Use this URL to cite or link to this record in EThOS: http://ethos.bl.uk/OrderDetails.do?uin=uk.bl.ethos.535746
Title: Methodist missionaries, society and politics in Upper Burma 18887-1966
Author: Leigh, Michael Dawson
Awarding Body: School of Oriental and African Studies (University of London)
Current Institution: SOAS, University of London
Date of Award: 2008
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Abstract:
The first English Methodist missionaries arrived in Mandalay in 1887, just two years after Upper Burma was annexed as a British colony. During the next 79 years nearly eighty missionaries struggled to establish and maintain mission stations in Mandalay, Kyaukse, Monywa, Pakokku, Pyawbwe and elsewhere. The last Methodist missionary left Burma in 1966. Each generation contended with turbulent events. In the 1920s and 1930s the missionaries faced ferocious opposition from nationalists. When the Japanese invaded in 1942 the missionaries fled to India leaving behind the Burmese Methodists to cope on their own. The missionaries returned to Burma in 1945 to discover that much of the mission property had been damaged or destroyed and that there was widespread social disruption. They lived through the effects of the assassination of General Aung San in July 1947 and Independence in January 1948. In the 1950s they were caught up in the crossfire between rival forces in the civil war and were subsequently affected by political instability and economic collapse during U Nu's premiership. After 1962 they had to survive the xenophobic and oppressive atmosphere of General Ne Win's Burma. Latterly the Methodist Missionaries extended their work into the Upper Chindwin, where they successfully proselytised the Lushai and Khongsai peoples, but Buddhist Burmans remained resolutely unresponsive. The thesis examines the internal dynamics of the mission - the missionaries' relationships one with another and with the Missionary Society in London. It also looks at some 'subaltern-style' contests that developed as the Church moved towards autonomy. The missionaries' stock-in-trade - religious conversion - was a constant source of social tension, and their relationships with the imperial ideal, colonial society, local people and Buddhist leaders were complicated and ambiguous. The correspondence, reports and minutes left behind by the missionaries provide valuable insights into European attitudes and Burmese politics of the time.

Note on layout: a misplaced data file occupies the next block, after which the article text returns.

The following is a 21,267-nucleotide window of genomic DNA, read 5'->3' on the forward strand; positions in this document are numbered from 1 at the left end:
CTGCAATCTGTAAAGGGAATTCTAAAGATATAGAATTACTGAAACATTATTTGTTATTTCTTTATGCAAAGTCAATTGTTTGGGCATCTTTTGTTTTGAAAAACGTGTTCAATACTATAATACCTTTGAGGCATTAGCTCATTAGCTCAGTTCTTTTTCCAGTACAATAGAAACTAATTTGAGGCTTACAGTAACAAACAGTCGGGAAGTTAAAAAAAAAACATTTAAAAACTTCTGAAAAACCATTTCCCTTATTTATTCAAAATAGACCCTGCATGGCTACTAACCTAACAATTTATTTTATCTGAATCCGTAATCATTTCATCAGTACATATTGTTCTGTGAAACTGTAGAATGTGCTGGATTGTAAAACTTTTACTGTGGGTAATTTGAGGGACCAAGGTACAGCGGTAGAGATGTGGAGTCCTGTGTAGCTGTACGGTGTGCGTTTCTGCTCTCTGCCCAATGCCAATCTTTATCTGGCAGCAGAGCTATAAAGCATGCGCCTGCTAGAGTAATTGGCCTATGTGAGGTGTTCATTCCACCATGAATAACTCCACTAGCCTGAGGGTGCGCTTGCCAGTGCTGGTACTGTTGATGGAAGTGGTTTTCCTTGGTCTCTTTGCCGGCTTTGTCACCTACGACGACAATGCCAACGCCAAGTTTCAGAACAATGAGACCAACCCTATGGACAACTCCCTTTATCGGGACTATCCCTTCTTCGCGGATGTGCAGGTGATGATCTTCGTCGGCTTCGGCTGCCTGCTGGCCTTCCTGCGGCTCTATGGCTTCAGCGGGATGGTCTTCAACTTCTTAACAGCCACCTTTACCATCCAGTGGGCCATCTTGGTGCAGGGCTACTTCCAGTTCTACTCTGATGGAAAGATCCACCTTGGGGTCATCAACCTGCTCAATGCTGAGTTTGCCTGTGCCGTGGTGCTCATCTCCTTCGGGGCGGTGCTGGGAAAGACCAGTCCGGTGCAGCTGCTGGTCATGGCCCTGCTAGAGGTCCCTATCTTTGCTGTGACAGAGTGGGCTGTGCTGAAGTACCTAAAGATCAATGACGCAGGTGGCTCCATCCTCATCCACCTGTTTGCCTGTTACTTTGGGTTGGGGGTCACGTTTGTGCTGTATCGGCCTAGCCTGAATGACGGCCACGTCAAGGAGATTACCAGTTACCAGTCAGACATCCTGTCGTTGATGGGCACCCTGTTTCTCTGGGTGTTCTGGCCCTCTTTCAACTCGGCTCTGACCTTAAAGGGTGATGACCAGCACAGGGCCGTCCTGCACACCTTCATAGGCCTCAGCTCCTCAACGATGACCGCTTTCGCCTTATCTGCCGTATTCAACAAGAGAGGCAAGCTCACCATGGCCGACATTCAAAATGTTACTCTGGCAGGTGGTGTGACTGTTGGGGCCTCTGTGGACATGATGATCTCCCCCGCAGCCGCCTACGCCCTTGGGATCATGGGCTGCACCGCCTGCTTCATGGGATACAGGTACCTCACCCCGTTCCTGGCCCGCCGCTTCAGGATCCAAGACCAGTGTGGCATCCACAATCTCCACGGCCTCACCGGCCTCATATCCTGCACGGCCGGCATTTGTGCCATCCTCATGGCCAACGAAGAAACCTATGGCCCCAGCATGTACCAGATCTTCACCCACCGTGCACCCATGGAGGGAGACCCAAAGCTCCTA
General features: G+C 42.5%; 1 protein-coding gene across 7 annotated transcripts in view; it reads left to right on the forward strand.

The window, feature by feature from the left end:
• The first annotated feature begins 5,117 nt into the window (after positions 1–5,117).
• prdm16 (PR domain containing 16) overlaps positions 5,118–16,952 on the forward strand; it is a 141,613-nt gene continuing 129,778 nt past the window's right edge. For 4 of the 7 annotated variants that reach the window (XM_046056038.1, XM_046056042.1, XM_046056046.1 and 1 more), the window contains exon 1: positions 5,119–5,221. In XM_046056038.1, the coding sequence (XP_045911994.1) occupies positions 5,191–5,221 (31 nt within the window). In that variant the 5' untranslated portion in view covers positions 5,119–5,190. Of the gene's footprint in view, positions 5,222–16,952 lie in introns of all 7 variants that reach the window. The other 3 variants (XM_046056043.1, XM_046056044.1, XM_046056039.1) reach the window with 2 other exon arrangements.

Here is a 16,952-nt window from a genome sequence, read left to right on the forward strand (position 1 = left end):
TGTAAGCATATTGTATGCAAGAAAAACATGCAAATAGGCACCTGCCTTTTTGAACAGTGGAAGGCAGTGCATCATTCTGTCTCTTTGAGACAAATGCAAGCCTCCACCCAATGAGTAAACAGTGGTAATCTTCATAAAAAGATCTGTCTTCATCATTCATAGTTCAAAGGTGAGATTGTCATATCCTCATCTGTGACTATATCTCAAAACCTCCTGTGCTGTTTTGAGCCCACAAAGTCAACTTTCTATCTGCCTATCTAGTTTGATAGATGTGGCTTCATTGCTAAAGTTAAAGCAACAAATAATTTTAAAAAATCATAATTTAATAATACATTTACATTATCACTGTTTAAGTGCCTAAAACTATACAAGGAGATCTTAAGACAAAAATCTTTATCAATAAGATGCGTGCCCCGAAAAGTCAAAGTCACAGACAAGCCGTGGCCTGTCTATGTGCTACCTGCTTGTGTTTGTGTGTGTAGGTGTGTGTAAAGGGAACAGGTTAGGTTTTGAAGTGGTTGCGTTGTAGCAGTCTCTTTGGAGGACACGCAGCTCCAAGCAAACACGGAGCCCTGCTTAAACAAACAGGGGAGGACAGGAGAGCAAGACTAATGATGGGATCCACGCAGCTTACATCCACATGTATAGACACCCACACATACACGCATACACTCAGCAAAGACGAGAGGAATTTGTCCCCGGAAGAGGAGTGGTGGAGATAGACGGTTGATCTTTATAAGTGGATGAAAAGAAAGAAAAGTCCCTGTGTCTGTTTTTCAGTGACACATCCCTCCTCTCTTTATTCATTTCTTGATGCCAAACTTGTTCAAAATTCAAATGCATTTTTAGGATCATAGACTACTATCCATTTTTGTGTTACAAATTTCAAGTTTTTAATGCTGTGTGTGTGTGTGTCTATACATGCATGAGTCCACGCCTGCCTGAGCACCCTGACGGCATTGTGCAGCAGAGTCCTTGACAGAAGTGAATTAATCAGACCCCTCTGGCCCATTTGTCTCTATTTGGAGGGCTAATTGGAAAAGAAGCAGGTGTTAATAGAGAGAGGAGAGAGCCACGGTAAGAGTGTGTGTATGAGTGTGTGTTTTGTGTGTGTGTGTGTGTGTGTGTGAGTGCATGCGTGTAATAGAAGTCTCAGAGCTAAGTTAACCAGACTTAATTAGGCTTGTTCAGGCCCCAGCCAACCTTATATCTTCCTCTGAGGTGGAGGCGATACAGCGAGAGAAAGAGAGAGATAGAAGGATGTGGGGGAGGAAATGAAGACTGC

Supervisor: Not available Sponsor: Not available
Qualification Name: Thesis (Ph.D.) Qualification Level: Doctoral
EThOS ID: uk.bl.ethos.535746  DOI: Not available
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